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When you see an image like the one below, you can almost step right into the scene. The image conveys must to the viewer, such as feeling the waterfall spray on one’s face. Hearing the crashing waters and the sweet tropical smell in the air. One may almost squint with the beaming light as is mirrors the silky white cascades. How can one create such a natural looking image of this spectacular photography location? The secret is learning how to bracket photos for landscape photography.
As you may have guessed, images like these require more than a single shot. If you want to capture all those tropical details, you will have to learn how to bracket camera exposures. The idea of how o bracket seems pretty simple. Point your camera at the scene. Then, take an underexposed and overexposed shot. Afterwards, blend them together in post-processing. However, life is rarely that simple. When I pointed the camera at the waterfalls, this is what I saw:
If I had relied on my camera’s automated exposure bracketing option and simply taken one overexposed and one underexposed shot, it would not have given me the data I needed. The lighter shot is completely useless because the shadows are overexposed. While the darker shot does offer some extra details in the highlights, the area around the sun is still pretty severely overexposed.
So how did I end up with a shot I liked? I followed a simple manual bracketing workflow:
Eventually, I decided to manually override my camera’s default bracketing settings and ended up taking these bracketed shots:
In theory, how to bracket photos seems very simple. Take two or more shots (different shots with different exposures) until you have captured all the required details needed to create the final image. Although, as simple as this may sound, mistakes can ruin your bracketed shots. Here are some of these possible mistakes to avoid when practicing how to bracket.
Should I use 2-Stop Bracketing or 1-Stop Bracketing? How do you know if the exposure bracketing setting you are using is correct? I use a simple 4-Step workflow and histogram on the back of our camera to determine exactly how much exposure bracketing is needed for landscape photos. This simple technique ensures that I capture enough details in both shadows and highlight to create the final image without having to resort to extreme post-processing adjustments.
In the Ouzud how to bracket example above, if I used only 1-stop exposure bracketing (instead of using 1.67 Stops) there may not have be enough details in the shadow. Moreover, some of the highlight may even have be clipped and not recoverable in post-processing. So it is critical that you know exactly how much exposure bracketing is needed for landscape photography.
Moving the camera between bracketed shots is one of the worst things a photographer can do. The more camera motion there is between the shots, the more difficult it is to align these shots in post-processing. This movement makes the blending of the bracketed shots a tedious task. You can always rely on software to do automatic alignment for you, but this is not always perfect and you lose sharpness as the software attempts to distort the bracketed shots to align them together. The easiest way to get around this problem is to use a tripod.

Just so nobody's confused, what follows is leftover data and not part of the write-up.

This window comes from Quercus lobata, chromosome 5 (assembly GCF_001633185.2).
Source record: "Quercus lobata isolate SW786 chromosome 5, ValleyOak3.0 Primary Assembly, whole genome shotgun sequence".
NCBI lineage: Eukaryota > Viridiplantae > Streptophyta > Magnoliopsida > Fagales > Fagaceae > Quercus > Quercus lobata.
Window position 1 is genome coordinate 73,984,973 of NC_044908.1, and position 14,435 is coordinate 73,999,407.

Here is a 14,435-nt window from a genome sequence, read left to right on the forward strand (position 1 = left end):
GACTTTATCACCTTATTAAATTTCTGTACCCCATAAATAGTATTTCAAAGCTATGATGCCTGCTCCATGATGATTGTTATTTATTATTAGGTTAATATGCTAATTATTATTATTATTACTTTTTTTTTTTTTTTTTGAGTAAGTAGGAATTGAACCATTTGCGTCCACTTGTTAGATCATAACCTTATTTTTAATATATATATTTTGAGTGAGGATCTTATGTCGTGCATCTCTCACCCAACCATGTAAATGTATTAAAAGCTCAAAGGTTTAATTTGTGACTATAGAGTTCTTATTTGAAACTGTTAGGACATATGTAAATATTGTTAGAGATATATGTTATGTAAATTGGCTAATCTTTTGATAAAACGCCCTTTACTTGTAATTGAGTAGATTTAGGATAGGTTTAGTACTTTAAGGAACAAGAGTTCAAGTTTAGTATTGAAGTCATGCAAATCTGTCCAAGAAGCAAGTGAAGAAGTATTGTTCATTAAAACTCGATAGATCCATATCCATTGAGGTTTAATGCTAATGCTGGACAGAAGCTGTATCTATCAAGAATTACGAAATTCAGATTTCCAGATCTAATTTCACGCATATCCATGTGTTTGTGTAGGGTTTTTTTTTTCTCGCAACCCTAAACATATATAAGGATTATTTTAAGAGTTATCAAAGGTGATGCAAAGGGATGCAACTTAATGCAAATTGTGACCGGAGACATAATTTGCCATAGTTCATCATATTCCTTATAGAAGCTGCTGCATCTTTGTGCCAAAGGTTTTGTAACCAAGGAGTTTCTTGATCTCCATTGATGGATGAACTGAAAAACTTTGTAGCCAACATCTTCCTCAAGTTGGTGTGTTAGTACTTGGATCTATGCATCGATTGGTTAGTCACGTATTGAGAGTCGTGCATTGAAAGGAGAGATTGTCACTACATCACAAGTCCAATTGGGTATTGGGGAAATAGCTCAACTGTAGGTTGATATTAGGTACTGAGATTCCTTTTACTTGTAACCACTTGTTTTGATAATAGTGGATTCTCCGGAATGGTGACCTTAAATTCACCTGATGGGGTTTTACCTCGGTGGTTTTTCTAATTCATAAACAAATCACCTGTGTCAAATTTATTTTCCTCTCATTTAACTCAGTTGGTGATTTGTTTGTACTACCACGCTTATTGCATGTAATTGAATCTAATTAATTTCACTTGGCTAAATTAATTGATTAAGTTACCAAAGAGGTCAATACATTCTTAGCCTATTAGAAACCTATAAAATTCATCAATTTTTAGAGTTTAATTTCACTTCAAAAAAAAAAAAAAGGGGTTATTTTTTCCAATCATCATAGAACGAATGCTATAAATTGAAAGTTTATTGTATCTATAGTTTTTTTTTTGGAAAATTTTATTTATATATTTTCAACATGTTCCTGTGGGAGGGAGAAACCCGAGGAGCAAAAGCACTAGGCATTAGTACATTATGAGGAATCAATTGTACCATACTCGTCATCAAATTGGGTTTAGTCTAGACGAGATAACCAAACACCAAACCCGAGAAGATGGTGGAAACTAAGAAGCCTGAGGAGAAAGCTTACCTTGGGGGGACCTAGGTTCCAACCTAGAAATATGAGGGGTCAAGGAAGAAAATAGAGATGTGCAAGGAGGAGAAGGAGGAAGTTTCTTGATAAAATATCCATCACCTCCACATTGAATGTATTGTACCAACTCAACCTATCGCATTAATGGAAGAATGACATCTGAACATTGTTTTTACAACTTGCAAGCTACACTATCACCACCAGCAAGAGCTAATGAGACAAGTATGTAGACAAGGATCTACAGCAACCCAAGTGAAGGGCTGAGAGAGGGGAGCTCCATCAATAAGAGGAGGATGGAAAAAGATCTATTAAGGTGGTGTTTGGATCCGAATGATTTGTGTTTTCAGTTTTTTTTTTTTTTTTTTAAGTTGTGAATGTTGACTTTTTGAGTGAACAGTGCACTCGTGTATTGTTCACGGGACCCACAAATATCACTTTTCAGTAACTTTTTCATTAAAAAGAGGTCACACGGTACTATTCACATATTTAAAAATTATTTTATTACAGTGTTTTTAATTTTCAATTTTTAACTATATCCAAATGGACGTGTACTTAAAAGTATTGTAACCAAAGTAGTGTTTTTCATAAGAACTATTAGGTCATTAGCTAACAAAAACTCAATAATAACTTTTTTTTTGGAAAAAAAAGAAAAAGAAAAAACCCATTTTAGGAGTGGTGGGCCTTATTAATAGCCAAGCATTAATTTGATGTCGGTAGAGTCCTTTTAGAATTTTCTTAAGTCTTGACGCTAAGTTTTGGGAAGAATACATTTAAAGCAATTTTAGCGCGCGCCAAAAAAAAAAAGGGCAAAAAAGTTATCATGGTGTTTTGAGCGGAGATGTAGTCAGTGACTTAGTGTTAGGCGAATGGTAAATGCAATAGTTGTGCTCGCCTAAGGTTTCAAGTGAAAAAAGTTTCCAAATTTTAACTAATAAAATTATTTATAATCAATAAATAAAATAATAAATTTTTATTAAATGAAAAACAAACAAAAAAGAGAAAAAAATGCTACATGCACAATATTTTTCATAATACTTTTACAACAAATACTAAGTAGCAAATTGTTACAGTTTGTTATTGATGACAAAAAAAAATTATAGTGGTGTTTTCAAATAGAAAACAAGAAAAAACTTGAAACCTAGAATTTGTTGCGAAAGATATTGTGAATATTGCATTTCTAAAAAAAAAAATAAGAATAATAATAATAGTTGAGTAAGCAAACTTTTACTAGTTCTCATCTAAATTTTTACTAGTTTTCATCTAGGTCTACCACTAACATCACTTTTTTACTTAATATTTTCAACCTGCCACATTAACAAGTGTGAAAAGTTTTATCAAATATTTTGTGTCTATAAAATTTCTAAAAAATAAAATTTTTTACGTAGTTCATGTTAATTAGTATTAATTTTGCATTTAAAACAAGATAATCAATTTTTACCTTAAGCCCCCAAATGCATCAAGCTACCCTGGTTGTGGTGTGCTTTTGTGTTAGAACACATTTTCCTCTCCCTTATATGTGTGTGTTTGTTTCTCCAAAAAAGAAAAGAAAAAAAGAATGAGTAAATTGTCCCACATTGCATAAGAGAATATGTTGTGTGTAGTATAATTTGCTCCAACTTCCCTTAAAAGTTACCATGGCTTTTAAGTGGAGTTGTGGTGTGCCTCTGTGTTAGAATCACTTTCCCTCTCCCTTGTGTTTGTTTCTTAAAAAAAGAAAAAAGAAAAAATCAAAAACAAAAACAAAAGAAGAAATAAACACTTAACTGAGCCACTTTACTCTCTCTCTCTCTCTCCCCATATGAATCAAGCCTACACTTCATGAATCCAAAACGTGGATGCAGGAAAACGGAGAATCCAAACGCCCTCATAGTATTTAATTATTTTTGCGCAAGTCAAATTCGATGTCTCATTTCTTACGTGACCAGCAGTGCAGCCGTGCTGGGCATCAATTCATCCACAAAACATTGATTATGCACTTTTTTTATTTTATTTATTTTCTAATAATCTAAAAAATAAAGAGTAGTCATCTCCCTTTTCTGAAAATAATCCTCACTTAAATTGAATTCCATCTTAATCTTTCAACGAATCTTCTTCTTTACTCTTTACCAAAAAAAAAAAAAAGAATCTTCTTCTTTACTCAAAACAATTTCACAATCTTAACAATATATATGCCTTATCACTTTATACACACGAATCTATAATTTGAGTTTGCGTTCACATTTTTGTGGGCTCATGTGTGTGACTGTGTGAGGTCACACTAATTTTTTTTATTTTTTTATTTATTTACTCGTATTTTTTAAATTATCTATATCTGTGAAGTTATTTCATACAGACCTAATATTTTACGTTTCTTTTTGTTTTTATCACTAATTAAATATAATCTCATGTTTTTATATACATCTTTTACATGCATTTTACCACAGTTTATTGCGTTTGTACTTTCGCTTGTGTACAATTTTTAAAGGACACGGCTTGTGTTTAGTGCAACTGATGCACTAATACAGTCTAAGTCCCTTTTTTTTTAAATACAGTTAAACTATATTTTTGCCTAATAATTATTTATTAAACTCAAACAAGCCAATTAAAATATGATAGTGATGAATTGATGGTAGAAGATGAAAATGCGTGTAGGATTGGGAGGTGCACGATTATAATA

Even when you are using a tripod, it’s best to use a remote release. Why? Because you can accidentally move the camera while triggering the bracketing shots using shutter release button. This problem is likely to happen if your tripod is not stable. This can easily occur if it is a lightweight tripod or you are standing on ground that is not firm. The simplest way to avoid the problem is to use a hands-free bracketing mode (if your camera supports it). This is where the camera fires two or more bracketed shots after a short delay. Another alternative is purchase and use a remote release.
Even if you are using a tripod and remote release, subject motion can ruin your bracketed photos by creating ghostly halos when you try to blend the bracketed shot together. Avoiding subject motion may be easy to say, but it’s harder to achieve and sometimes even impossible. In landscape photography, the motion of plants and trees due to wind has a potential to ruin your bracketed shots. If you are photographing near the ocean, wave motion can also interfere. One possible solution to avoid subject motion is to use a SINGLE RAW image to capture the entire dynamic range or use a GND filter to reduce the dynamic range. However, this solution is not always possible.
If you’d like to learn how you can be confident when it comes to bracketing images, we have a brand new course just for you. Bracketing Exposed Landscape Photography Tutorial will walk you through a simple, non-technical workflow to help you to determine the exact bracketing range needed to capture all the details in your image using your camera’s meter and histogram. This course is a perfect supplement for those who have mastered using histograms in photography to determine proper camera exposure. It will show you when you can get away without bracketing and it will explain when manual bracketing is a better choice than your camera’s automated bracketing options.
Have you ever made mistakes while bracketing your shots? Do you rely on manual or high speed auto bracketing for capturing high dynamic range landscape photograph? Feel free to share your own experiences them in the comments below.
I could startoff like this – “Seeds of Jay Patel’s appreciation for beautiful places were planted early in his childhood….” but it would get boring really fast. I will just sum it up and say that I am a Landscape and Wilderness Photographer who loves to capture dramatic light. My photographs have been published in various magazines, calendars and advertising materials throughout the world.
Patience is a virtue...unless you are chasing your dreams